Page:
People may differ in the sensations they experience from a food or beverage, and these perceptual differences have a biological basis, explained John Hayes, assistant professor of food science and director of Penn State’s Sensory Evaluation Center. He noted that prior work done in his laboratory has shown that some people experience more bitterness and less sweetness from an alcoholic beverage, such as beer.
“In general, greater bitterness relates to lower liking, and because we generally tend to avoid eating or drinking things we don’t like, lower liking for alcoholic beverages associates with lower intake,” he said. “The burn receptor gene TRPV1 has not previously been linked to differences in intake, but we reasoned that this gene might be important as alcohol causes burning sensations in addition to bitterness. MORE…
The genetic component of addiction (including alcoholism) is certainly not the entire answer, since it fails to consider, for example, the effects of living with an alcoholic parent or parents, and the other stresses that can lead to a desire to turn one’s brain off.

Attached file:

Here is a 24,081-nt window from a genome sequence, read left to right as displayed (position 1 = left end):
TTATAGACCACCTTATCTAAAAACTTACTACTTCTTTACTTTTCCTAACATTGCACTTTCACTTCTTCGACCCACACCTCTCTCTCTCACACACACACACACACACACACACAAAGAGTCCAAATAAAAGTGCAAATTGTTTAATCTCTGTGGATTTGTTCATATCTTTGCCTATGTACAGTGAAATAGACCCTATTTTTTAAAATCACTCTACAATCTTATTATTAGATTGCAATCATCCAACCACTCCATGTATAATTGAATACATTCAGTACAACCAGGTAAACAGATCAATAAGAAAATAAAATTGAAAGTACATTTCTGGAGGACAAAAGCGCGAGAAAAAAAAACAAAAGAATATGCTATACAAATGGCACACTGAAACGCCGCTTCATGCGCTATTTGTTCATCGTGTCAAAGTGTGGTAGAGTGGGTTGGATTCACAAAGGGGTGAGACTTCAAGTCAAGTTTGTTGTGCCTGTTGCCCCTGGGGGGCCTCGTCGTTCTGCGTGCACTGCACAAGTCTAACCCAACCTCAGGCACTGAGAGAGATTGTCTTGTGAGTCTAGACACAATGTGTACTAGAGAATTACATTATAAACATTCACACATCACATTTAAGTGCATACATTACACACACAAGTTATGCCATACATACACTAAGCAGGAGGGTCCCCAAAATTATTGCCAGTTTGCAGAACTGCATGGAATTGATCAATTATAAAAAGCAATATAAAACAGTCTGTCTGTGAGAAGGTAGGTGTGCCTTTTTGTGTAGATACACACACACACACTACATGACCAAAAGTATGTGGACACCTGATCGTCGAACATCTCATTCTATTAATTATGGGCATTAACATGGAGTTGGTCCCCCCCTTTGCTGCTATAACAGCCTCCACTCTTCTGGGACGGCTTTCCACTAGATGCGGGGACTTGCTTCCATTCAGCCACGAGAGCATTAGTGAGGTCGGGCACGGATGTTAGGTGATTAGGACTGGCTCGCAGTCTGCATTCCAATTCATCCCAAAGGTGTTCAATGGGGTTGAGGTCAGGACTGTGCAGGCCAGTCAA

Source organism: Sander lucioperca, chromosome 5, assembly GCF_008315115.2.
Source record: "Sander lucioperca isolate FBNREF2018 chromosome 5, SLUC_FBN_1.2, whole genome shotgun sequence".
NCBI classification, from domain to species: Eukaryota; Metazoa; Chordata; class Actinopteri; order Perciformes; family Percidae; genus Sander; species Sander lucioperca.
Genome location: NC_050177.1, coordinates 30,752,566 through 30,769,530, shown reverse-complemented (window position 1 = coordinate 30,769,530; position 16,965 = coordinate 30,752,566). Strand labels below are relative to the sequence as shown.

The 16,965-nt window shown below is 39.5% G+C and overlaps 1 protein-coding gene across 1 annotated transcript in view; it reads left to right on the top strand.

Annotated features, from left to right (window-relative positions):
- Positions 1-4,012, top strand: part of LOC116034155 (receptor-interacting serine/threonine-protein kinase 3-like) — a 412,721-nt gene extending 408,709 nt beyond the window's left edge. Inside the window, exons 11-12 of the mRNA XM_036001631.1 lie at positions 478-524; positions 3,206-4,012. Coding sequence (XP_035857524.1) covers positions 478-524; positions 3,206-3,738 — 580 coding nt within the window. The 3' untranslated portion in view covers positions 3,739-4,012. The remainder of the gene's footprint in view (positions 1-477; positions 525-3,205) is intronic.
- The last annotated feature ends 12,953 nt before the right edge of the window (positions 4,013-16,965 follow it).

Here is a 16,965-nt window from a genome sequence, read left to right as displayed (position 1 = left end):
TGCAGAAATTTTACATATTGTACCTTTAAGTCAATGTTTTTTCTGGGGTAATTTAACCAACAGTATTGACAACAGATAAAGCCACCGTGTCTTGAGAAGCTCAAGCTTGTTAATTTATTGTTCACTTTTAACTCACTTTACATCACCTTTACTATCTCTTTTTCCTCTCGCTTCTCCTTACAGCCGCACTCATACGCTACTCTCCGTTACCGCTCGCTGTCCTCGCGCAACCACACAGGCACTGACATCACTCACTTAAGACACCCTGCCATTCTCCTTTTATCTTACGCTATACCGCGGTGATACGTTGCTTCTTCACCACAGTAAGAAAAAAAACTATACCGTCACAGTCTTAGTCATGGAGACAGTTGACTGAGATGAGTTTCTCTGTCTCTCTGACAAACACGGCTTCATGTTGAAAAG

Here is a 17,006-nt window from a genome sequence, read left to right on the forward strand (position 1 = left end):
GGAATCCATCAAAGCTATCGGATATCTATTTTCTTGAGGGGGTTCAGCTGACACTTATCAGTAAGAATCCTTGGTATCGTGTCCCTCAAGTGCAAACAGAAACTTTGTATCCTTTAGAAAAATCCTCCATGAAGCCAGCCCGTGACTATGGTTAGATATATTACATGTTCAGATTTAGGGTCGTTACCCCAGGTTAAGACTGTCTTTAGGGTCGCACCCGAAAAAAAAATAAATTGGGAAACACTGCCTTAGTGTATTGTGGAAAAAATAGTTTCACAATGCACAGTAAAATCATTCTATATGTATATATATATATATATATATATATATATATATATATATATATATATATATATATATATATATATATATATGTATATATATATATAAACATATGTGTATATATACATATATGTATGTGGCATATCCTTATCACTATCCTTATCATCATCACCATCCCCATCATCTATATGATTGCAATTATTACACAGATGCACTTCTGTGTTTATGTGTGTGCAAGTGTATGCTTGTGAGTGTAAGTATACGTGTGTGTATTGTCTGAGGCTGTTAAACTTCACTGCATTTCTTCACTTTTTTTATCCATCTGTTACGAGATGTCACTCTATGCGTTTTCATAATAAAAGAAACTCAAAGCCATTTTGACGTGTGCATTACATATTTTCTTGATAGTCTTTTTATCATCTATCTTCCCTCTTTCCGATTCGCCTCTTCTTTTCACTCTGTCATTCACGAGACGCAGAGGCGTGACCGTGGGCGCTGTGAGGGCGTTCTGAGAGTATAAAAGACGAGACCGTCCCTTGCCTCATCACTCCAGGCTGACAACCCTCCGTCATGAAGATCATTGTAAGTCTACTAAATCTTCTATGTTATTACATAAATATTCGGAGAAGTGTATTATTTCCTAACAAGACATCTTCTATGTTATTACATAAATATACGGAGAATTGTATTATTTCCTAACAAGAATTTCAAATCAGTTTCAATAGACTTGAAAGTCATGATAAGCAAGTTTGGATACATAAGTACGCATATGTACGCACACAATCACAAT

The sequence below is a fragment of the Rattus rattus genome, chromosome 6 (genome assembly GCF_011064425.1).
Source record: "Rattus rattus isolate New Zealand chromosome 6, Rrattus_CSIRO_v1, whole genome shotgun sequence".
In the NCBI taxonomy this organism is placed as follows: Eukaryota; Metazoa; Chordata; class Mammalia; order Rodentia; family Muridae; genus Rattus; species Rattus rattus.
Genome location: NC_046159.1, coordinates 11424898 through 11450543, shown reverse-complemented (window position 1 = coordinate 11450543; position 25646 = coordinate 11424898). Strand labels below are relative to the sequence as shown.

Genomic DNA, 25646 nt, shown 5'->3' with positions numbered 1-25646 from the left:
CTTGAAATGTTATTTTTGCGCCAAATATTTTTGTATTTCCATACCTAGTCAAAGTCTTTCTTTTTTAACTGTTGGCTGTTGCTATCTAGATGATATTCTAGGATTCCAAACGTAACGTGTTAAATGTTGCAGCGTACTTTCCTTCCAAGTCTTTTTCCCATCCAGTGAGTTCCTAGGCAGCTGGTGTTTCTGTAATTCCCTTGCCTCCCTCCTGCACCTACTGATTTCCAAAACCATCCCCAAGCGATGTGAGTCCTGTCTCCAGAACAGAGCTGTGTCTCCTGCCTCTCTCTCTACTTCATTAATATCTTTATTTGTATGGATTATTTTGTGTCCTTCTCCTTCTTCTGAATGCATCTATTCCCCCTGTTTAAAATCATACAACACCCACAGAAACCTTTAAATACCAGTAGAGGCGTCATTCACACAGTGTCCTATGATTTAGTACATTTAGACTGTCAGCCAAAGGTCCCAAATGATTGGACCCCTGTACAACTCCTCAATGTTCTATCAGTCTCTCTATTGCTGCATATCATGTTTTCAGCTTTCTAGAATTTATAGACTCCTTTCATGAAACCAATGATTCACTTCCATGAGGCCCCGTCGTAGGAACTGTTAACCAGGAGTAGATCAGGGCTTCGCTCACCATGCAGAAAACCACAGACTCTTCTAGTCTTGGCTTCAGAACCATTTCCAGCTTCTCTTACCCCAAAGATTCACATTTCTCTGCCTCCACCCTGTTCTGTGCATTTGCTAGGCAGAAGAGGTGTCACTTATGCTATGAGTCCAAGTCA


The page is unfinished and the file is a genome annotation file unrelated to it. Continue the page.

Nonetheless, it is good to know that more and more eminent experts are speaking to the essential lack of choice attendant to addiction. I’m getting tired of moralists who know nothing about the disease talking about how all you need is (insert metaphysical entity of your choice) to stay straight. Actually, I got tired of it about 18 years ago.
Professor Wim van den Brink, from the Academic Medical Centre at the University of Amsterdam in the Netherlands and a leading expert in the field of addiction, told the Annual Meeting of the Royal College of Psychiatrists today (Friday 4 July) that addicts have fewer dopamine or pleasure receptors in the brain and consequently seek out more and more stimulation.
“Addicts find it difficult to receive pleasure,” said Prof van den Brink. “They are not likely to enjoy most of the ordinary things most of us enjoy, experiences such as a day at the beach or night at a club. They are looking for more and more stimulus.”
However, Professor van den Brink stated that a person’s genetic vulnerability to addiction does not automatically translated into real alcohol and drug disease – there are also environmental influences. …
Addiction Largely Determined By Our Genes – Annual Meeting Of The Royal College Of Psychiatrists